Saturday, September 20, 2014

Muskie boys go winless at OFSAA

Shane Beckett’s troops are too proud to be happy with simply staying even with their opponent.
Under Beckett’s guidance, the Muskies managed a 0-0 draw against the seventh-seeded St. Joseph’s Rams (St. Thomas) in their final game at the OFSAA ‘AA’ boys’ soccer championships in Leamington—giving them a 0-3-1 record in their fourth-straight appearance at the all-Ontarios.

“They were upset, for sure,” Beckett said about his team not being able to end their stay with a victory.
“We know we are capable,” he added. “We always play to win every game.
“We should have won that game and put that team away,” Beckett stressed.
“We were very happy with the way we played, but you’re never happy to not win a game you should win,” he reasoned.
When all was said and done, it mostly was a case of close but no cigar throughout the tourney for the Muskies.
Two of Fort High’s three losses were by one goal—and both were within their grasp until the late stages.
The top-ranked Ecole secondaire catholique l’Essor Aigles (Tecumseh) needed a goal off a scramble in front following a free kick 10 minutes into the second half to pull out a 1-0 win in the Muskies’ opening match last Thursday.
“We pushed hard and had several free kicks in the last 10 minutes, but could not find the net,” recalled Beckett.
“It was the most complete game we have ever played at OFSAA,” he added.
“I think the boys know we deserved [a winning] result and they know there isn’t a team our pool we can’t beat.”
Things took a turn for the worse in their second game Thursday, with Beckett describing his team as “flat” in a 4-0 loss to the unseeded Holy Trinity Catholic Secondary School Titans (Courtice).
With a new day Friday came a renewed spirit, however, as Fort High grabbed its first lead of the tournament against the unseeded Jean Vanier Catholic High School Jaguars (Richmond Hill) on Ian Jodoin’s goal with 10 minutes left in the first half.
But the Jaguars kept pushing and eventually tied the game 10 minutes into the second half, then scored the game-winner five minutes later for a 2-1 final.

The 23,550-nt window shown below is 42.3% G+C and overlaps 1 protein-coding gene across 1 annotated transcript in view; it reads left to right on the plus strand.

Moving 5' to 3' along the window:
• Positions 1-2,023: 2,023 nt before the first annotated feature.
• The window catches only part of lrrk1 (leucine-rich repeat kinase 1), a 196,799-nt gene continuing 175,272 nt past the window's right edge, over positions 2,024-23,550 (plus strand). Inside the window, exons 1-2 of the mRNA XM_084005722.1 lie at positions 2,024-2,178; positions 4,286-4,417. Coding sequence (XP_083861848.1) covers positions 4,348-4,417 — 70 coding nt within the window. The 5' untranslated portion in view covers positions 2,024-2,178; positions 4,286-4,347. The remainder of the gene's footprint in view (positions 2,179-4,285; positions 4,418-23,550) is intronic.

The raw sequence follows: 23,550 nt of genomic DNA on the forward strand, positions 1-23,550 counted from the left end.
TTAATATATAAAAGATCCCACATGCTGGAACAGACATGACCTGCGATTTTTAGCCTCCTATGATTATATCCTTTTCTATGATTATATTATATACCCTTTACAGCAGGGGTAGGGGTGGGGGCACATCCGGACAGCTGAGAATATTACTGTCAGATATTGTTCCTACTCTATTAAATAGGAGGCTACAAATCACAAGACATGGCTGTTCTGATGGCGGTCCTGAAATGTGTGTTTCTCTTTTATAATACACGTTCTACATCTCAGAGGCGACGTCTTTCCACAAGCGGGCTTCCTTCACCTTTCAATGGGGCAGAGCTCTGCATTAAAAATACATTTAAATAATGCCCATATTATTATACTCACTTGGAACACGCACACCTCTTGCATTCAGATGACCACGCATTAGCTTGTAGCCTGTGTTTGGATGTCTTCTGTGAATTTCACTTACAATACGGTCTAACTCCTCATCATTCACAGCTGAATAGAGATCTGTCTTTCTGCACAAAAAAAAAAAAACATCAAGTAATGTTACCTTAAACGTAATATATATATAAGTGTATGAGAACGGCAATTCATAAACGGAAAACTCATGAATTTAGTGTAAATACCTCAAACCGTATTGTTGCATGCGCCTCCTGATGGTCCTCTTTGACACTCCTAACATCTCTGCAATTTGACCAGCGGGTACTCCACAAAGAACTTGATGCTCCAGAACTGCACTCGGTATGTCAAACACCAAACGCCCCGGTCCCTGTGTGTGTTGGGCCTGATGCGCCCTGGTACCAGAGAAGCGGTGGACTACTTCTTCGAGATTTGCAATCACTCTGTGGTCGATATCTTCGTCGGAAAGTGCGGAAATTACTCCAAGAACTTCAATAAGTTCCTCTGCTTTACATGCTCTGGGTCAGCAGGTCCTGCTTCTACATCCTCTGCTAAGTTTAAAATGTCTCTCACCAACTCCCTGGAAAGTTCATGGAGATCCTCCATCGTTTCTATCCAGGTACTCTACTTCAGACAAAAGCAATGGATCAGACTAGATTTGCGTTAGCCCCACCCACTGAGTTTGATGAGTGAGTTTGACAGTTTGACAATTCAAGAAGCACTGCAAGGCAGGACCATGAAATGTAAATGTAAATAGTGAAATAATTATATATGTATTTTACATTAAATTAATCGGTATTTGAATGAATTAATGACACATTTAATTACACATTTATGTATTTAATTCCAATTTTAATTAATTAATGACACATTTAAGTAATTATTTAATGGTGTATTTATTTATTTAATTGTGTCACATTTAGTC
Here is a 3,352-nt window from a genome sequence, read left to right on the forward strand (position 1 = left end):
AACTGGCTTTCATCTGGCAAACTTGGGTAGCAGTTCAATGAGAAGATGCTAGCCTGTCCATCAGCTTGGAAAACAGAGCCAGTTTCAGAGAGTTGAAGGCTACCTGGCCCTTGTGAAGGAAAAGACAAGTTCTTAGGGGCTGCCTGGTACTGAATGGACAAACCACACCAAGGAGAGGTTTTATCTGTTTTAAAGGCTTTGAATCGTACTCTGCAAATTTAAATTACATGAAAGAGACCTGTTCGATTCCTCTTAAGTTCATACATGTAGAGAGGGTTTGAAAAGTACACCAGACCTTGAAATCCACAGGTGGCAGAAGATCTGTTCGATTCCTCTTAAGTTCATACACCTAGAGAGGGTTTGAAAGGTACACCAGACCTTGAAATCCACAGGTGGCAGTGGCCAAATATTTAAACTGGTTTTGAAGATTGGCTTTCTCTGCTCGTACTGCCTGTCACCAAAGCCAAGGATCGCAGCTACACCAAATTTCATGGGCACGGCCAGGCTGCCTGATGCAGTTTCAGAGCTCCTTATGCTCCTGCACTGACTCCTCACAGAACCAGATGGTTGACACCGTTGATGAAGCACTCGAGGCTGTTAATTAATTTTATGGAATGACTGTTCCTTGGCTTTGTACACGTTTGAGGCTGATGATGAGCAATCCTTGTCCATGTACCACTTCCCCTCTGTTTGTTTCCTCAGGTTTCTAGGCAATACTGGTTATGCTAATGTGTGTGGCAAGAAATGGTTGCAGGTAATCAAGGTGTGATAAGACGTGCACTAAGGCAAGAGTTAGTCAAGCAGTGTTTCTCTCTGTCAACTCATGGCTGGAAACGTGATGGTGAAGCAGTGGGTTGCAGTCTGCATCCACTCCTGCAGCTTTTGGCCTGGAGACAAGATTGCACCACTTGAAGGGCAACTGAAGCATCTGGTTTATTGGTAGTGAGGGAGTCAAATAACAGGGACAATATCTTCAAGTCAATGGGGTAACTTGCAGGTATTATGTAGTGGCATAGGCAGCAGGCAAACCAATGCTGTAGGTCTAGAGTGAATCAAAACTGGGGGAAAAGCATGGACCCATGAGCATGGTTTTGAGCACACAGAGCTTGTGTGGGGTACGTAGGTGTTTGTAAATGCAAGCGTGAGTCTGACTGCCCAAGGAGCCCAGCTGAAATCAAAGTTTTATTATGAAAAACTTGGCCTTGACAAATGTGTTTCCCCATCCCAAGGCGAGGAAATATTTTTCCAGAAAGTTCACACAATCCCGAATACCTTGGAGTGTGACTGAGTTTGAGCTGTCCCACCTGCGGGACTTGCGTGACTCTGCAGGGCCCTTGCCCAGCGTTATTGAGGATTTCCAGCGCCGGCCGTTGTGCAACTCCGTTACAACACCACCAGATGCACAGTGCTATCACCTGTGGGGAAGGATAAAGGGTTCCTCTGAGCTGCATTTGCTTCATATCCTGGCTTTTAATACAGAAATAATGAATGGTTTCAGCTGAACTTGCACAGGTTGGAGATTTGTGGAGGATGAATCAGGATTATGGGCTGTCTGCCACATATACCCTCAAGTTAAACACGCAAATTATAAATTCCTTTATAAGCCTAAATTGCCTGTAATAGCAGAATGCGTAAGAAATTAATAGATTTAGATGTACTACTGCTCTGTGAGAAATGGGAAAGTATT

“We pushed hard with two free kicks and a corner kick in the last minutes but could not equalize,” said Beckett, who chastised those who considered the team’s OFSAA experience this year as disappointing.
“I was a bit upset to hear that, actually,” he admitted.
“Two one-goal games that were both winnable and a tie is very good for our program that only started competition on May 12.
“So, less than a month later, we were competing against the top teams in the province despite all the weather setbacks,” Beckett added.
“Am I disappointed we couldn’t convert those two losses into wins? You bet.
“Am I disappointed by the level of soccer we demonstrated or the boys’ effort? No way.”
Beckett knows closing the gap between the Muskies and the province’s best teams won’t be easy.
“Our biggest problem is with a lack of competitive club systems in our area,” he remarked.
“Our players miss out on many of the opportunities to gain the polish needed to compete at this level.
“Our systems are sound, our effort is outstanding, but our finishing in front of the goal—that polish—is what we lack,” Beckett explained.
“At this level, you need to take advantage of any opportunity because they could be few.
“The teams we play take advantage. We have yet learned how to do that.
“It’s not a matter of desire or effort,” he stressed. “It’s the polish that comes from years and years of competitive soccer—indoor, outdoor, club, high school, regional teams, etc.”
Beckett expounded on that concept.
“We have a four-week season and our players have played competitively for no more than four years,” he noted.
“The teams we play play year-round in established competitive programs and play together outside of school.
“Many of them play competitively for more than four years before they even get to high school,” Beckett added.
“To add to that, these teams don’t have to develop players like we do because of the club systems, so they carry mostly seniors and fifth-year players on their teams,” he continued.
“For us to have only five seniors shocks [other] coaches at OFSAA.”
With the dust just settling on the past season, Beckett already is crafting a vision of what awaits next year’s black-and-gold crew in their “Drive for Five.”
“We look good, really good for next year,” he pledged.
“If all goes as planned, we could have at least 20 returning players and 11 seniors, so we are very excited about the opportunity next year.”

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